Let them just gently rest on these upper collar bones. And as your fingertips rest on your upper collar bones, without too much effort, just see if you can sense the movement in the collar bones that corresponds with your breath. There's no one right way to breathe. This first episode together is just about finding out where these different movements might be. But for you, see if you notice your collar bones opening or widening or lifting more at the beginning of the breath, middle of the breath, or at the end of the breath. Yeah. Okay, super nice. Let the fingertips now find their way alongside the cervical spine. So you've got your cervical spine, you're going to widen your fingertips a little bit so they're along the sides of it. And this is a more unusual spot to be aware of the breath. The breath moves in and out of this throat all day long. And yet it is so difficult to sense the movement of the breath in this area. And so it requires a little bit more sensitivity to the energetic of the breath. So let your fingers be tender, soften the jaw, relax that need for concrete evidence. And see if you can sense how the cervical spine responds to the movement of the neck. Are you maybe aware of a slight arching on the inhale and a slight flattening on the exhale? Are you aware of something else? Yes. Okay, beautiful. This could be an endless investigation. Release your hands, let one hand find its way to the belly and let the other hand come very close to your mouth without touching it. Let your palm be in front of your mouth. And with your mouth open, just gently see if you can experience the warmth of your breath on your palm as you exhale. Yes. And now let your mouth close and let your index finger come just beneath your nostrils barely touching. Just gently see if you can feel the breath and the warmth of your breath as you exhale onto your nose. Excuse me, onto your finger out of your nose. Okay, nice.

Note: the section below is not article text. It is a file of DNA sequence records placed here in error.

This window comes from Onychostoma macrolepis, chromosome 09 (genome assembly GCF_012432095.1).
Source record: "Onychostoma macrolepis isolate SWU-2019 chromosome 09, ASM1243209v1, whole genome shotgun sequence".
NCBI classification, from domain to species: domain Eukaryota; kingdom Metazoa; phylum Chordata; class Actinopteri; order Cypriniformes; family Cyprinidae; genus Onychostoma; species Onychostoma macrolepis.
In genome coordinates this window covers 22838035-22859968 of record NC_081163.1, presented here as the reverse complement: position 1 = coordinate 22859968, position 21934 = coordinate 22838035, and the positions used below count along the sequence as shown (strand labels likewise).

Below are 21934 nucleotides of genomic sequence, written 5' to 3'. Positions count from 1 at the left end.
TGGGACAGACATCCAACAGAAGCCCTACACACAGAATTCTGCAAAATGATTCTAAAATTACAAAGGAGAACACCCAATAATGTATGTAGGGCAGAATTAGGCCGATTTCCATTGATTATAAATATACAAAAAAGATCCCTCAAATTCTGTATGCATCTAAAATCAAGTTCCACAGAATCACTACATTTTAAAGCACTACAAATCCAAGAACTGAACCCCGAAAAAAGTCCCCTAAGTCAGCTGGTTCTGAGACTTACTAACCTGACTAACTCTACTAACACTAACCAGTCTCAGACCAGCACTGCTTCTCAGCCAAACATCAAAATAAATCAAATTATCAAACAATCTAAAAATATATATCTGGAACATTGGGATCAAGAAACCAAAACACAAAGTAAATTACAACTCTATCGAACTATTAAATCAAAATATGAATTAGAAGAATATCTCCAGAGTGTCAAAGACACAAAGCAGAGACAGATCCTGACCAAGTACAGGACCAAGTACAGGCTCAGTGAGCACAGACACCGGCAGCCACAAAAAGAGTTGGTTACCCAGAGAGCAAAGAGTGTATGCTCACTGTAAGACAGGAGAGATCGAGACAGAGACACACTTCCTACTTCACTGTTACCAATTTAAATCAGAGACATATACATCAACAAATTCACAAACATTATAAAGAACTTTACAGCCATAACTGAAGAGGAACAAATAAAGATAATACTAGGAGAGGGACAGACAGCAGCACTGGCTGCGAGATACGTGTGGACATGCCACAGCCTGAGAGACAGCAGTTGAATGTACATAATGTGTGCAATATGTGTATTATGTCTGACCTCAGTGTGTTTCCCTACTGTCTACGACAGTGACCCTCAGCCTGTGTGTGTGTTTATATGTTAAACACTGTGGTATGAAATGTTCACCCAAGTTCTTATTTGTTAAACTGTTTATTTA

Gently relax your hands and just rest here and maybe for a couple more moments, just see if you can feel the response through your whole system of all the parts of you that respond as you inhale and as you exhale. Beautiful. Super nice. Okay, see you in the next episode.


Jenny S
4 people like this.
SO happy to see you again Kira! This show is brilliant - I love breathwork and I’m a big fan of breathing in general LOL. How nice to take a few minutes out of a busy day to just lie down and focus on the breath...
Kira Sloane
Jenny S, happy to see YOU again! xok
Sandra Židan
Beautiful practice! Thanks, Kira!
3 people like this.
Practicing with you always feels like a warm hug. So lovely. Thank you! 🥰
Kira Sloane
Sandra Židan, hello there! LOVE! xok
Kira Sloane
Oh, Summer, so kind of you. Thank you for being here. xok
Kate M
So happy to hear your voice, Kira Sloane , gently guiding us in this exploration... it's just so lovely.
Kira Sloane
1 person likes this.
Kate M, always sweet to hear from you. I hope summer is starting to happen up where you are! xok
Louise D
1 person likes this.
Lovely, as always
Kira Sloane
Louise D, LOVE!